Medical Marijuana Dispensaries In Colorado More Likely To Survive Than California

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Jim Finnel

Cannabis Warrior - News Moderator
Hundreds of medical marijuana dispensaries in Los Angeles face imminent closure after Mayor Antonio Villaraigosa signed an ordinance into law on Monday severely limiting the number of such businesses. Where today there are perhaps 500 or more dispensaries in the LA area, the ordinance limits the number to 186, meaning that most will simply be required to close shop or face SWAT raids and criminal charges. In Colorado, the mood is equally grim: Hundreds of dispensaries anticipate the same fate as their California cohorts, as the state Senate considers a bill that will allow local governments to ban dispensaries in their communities and impose severe restrictions on those that are allowed to remain.

But there is a critical difference.
Whereas California's medical marijuana statute was passed by voters in the form of a proposition, which lends itself more easily to tinkering and manipulation, Colorado's medical marijuana law is codified in the state Constitution. And that means that the state legislature can't simply grant local municipalities powers that supersede it.

As pointed out in an editorial in yesterday's Colorado Springs Gazette:

If the bill should become law, legislators and lawyers will speak mumbo jumbo to explain how a city council has some mysterious new right to ban cultivation and sales. No matter what they say, the state constitution clearly has more authority. It directly protects the cultivation and sale of medical marijuana. Amendment 20 says (emphasis added by Gazette): "‘Medical use' means the acquisition, possession, production, use, or transportation of marijuana..."

The right to acquisition, possession and use requires the right to buy, sell and grow. It's just that simple. A local government cannot prohibit the sale or cultivation of marijuana without violating the right to possess, use and acquire it. Legislatures cannot pass laws that violate individual rights protected by constitutional law.

As clear as that may be to anyone other than a state lawmaker, it's my prediction that the bill will pass nonetheless. That will be followed by the quick passage of numerous local ordinances banning dispensaries and that, in turn, will lead to injunctions and lawsuits filed by dispensaries and their advocates (and the costs of defending those suits will not be borne by the General Assembly passing the bill, but by the counties, cities and towns following its ill-conceived provisions). And the dispensaries will win. There is already court precedence in this matter -- remember when the city of Centennial tried to outlaw the dispensary CannaMart and lost in court?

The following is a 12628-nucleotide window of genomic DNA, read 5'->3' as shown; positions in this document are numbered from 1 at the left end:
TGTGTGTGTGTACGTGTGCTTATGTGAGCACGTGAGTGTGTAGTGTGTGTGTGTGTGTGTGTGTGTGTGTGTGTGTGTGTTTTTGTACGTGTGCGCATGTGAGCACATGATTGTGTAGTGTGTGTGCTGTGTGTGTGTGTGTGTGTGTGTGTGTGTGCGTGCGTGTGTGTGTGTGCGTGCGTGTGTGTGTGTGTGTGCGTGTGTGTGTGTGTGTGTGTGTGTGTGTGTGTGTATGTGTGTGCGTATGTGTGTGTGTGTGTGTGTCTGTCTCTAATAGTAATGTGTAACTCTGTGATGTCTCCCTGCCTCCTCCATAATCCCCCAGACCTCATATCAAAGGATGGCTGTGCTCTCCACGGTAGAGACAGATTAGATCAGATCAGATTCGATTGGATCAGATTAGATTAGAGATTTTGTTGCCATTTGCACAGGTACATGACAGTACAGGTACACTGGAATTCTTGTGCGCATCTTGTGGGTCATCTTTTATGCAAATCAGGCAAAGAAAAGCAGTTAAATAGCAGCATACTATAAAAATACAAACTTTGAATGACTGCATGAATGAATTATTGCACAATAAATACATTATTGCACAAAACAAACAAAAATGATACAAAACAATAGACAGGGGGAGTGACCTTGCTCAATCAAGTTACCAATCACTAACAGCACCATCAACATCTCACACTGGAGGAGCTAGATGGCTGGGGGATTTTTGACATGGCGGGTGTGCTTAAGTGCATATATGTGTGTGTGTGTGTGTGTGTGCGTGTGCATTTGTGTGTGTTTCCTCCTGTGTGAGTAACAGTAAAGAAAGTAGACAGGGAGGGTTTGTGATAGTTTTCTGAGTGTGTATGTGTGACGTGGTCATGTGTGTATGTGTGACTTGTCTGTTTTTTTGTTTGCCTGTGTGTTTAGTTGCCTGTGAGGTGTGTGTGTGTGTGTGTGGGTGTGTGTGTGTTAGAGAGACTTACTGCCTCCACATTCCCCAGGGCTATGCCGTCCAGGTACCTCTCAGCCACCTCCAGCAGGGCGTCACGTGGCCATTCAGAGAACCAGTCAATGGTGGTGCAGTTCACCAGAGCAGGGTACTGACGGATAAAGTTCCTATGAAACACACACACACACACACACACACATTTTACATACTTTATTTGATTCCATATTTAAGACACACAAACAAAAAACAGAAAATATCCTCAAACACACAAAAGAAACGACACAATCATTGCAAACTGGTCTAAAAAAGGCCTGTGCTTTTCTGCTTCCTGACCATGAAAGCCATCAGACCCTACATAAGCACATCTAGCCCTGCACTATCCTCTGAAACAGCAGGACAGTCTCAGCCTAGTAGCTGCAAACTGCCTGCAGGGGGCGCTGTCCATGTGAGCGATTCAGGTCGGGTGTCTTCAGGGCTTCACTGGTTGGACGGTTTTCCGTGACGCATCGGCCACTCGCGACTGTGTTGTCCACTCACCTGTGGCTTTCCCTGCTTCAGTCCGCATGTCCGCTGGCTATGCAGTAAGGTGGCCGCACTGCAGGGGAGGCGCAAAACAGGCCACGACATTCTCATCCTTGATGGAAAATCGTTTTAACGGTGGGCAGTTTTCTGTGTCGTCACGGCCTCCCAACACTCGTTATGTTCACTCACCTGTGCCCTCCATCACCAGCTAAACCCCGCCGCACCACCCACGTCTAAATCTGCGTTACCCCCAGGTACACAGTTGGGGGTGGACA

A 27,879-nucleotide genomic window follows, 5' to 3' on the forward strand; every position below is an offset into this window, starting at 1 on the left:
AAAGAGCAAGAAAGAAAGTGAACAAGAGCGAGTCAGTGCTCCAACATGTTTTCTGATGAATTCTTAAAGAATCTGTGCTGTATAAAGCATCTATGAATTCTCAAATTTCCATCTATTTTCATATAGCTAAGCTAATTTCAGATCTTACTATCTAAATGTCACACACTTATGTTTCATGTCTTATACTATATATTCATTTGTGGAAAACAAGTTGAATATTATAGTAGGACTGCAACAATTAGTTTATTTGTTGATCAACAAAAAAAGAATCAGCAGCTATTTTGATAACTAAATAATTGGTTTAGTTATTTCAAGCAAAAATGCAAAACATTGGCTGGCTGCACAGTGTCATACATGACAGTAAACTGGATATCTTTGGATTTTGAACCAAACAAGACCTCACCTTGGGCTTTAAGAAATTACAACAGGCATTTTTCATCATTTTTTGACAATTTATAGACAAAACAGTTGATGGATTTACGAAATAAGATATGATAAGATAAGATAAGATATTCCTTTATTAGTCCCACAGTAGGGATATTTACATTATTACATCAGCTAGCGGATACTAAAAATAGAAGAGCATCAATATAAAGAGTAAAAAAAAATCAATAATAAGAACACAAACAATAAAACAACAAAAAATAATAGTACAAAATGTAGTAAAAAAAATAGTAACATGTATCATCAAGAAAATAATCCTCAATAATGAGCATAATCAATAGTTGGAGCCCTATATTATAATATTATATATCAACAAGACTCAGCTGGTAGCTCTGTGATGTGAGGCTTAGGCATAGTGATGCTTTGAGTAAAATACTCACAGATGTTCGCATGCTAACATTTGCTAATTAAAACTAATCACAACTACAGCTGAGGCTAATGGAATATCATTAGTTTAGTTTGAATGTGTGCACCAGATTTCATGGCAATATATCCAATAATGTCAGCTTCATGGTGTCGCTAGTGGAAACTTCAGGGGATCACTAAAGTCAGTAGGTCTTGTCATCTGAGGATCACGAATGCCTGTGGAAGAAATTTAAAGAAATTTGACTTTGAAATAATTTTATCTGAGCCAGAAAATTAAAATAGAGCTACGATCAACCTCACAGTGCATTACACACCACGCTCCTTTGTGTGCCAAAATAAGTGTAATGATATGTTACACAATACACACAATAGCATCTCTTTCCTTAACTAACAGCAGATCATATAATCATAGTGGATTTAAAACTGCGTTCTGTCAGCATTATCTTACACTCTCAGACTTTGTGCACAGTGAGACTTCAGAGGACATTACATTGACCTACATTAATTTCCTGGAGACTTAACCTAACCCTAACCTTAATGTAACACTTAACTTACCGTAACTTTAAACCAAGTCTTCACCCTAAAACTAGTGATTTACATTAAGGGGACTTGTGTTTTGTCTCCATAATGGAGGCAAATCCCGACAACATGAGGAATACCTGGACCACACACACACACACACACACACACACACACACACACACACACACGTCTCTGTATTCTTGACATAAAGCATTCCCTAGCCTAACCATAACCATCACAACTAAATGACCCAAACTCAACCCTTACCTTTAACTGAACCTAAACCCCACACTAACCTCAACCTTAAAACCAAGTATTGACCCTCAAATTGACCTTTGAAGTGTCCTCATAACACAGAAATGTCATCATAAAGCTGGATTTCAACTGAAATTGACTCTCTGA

Here's what Arapahoe County District Court Judge Christopher Cross had to say when he ruled in favor of CannaMart: "The city has in effect enforced a federal law by sending the cease and desist letter to CannaMart, and they did so in violation of CannaMart's constitutional rights to operate that business. The city is able to zone this sort of use, but it would be contrary to the state's constitution to totally ban this sort of activity."

He called such an attempt to circumvent the Constitution "an irreparable injury to all of us."

So too would passing House Bill 1284, but it's a lesson lawmakers might be destined to learn in court.


NewsHawk: User: 420 MAGAZINE
Source: dscriber.com
Author: Greg Campbell
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Website: Medical marijuana dispensaries in Colorado more likely to survive than California | dscriber

• Thanks to MedicalNeed for submitting this article